Inadequate rating for care home near Leighton Buzzard set to close due to safety failings

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Care Quality Commission publishes report revealing full extent of shortcomings at Carey Lodge in Wing

The damning findings of an unannounced inspection at a care home near Leighton Buzzard scheduled to close later this month due to safety failings have been published.

Carey Lodge in Wing has been rated inadequate by the Care Quality Commission (CQC) following the inspection in July and August of the premises run by charity The Freemantle Trust

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As reported previously here, Buckinghamshire Council initiated a safeguarding inquiry last week and now has a dedicated team of its social care staff based in Carey Lodge. The Trust has vowed to learn from the shortcomings highlighted to ensure it can't happen again at other services it runs (see here).

Carey Lodge. (Google)Carey Lodge. (Google)
Carey Lodge. (Google)

The CQC's focused inspection was carried out due to concerns received about how well-led the service was and the potential risks to people using it. It was also undertaken to follow up on issues identified at the previous inspection in October 2020.

It says that following this new inspection, insufficient improvements had been made and the overall rating has dropped from requires improvement to inadequate. Carey Lodge also rated inadequate for being safe and well-led. It is rated requires improvement for being effective, but had a good ranking in the caring category. The service has now been placed in special measures, although the Trust has confirmed the home will close in a matter of days.

Carey Lodge supports up to 75 older people, some living with dementia. At the time of the inspection 52 people lived at the home. The accommodation is located in six separate areas referred to as 'houses', located over three floors.

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Rebecca Bauers, CQC’s head of inspection for adult social care said: “When we inspected Carey Lodge, we found people at serious risk due to not receiving enough food and drink. Some people had gone over 12 hours without being offered a drink, and one person had waited over 17 hours. It’s unacceptable that people’s basic needs to keep them healthy and well hydrated aren’t being met.

“We also found major concerns about people’s safety if a fire or emergency happened. Some staff didn’t know how many people were in the building and inspectors found fire equipment stored near the front door on the ground floor, rather than in other, more appropriate areas.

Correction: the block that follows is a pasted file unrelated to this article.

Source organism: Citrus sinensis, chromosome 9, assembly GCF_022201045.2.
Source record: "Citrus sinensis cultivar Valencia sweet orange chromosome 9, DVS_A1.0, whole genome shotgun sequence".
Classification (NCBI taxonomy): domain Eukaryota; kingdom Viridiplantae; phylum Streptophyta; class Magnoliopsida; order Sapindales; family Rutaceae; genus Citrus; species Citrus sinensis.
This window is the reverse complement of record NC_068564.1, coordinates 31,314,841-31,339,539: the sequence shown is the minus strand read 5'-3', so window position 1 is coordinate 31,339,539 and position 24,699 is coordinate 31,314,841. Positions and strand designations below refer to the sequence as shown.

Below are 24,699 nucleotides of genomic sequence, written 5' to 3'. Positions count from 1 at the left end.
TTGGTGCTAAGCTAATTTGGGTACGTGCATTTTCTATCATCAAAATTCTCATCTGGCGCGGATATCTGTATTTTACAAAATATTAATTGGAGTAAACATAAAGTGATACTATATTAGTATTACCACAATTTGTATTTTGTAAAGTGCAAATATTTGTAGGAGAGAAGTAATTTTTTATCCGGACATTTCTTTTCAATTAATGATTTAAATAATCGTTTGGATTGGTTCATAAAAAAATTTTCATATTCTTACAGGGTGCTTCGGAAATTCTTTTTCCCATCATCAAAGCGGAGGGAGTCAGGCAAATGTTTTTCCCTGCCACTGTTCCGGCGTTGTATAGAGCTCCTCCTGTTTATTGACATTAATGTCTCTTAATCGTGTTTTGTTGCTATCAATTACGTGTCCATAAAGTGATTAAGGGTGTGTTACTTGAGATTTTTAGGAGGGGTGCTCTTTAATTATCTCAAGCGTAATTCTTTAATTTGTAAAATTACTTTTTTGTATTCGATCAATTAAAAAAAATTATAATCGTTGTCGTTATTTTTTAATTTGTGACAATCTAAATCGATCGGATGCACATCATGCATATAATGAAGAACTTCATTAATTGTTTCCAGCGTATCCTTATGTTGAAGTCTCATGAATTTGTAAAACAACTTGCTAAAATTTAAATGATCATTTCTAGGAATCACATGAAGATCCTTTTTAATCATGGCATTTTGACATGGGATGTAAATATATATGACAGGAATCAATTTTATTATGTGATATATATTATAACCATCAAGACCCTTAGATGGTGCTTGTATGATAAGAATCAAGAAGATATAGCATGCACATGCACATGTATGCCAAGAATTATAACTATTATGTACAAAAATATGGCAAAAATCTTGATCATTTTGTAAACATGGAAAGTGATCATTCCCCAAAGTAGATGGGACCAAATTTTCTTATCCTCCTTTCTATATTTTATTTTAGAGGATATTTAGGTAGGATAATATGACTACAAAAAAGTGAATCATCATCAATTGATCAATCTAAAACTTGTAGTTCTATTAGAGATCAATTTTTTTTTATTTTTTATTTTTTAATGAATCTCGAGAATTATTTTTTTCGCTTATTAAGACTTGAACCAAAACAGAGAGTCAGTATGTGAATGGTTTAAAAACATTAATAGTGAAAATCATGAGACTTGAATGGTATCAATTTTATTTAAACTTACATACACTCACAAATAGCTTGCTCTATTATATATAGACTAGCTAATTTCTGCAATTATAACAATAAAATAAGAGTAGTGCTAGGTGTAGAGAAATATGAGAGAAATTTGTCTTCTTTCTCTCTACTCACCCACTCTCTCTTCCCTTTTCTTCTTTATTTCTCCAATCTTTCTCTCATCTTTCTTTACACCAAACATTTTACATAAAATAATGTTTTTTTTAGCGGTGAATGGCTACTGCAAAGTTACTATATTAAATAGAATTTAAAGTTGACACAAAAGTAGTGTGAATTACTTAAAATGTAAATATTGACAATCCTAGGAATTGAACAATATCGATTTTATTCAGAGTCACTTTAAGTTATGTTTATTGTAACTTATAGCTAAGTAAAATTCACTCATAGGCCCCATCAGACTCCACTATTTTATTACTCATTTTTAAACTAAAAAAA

“Due to our concerns we made an urgent referral to the local fire service. They have since visited the home and identified 11 immediate actions the service must make to keep people safe and protected from harm.

“During our visit, the provider failed to assure us that enough improvements had been made since our last inspection, and we have told them what further improvements need to be made.

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“We will continue to monitor the service closely, and work with stakeholders to ensure that people are living in a safe environment and receiving appropriate care for their needs.”

There were several areas of concern found on inspection, including:

> People were not routinely and consistently supported by a service that was well-led.

> People were placed at ongoing risk of harm as systems and processes were not in place to assess, mitigate and manage risk.

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> People were not protected from the risk of infection. The CQC found the home had many areas which needed cleaning or correct storage of hazardous waste.

> Risk assessments were completed by staff who had not received training on how to do this accurately.

> People were not consistently supported with their prescribed medicines. Staff did not routinely have access to additional guidance on when, how and why they should administer medicine for occasional use.

> The service had received complaints, these had not always been handled in line with the provider’s policy and the CQC found some had not been acknowledged or responded to.

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> People were not routinely supported by staff who respected their dignity, staff routinely entered people’s rooms without knocking.

> People were not routinely supported to have maximum choice and control of their lives and staff did not always support them in the least restrictive way possible and in their best interests.

> Some staff had not received all the necessary training to carry out their role.

Full details of the inspection are given in the report published on the CQC website at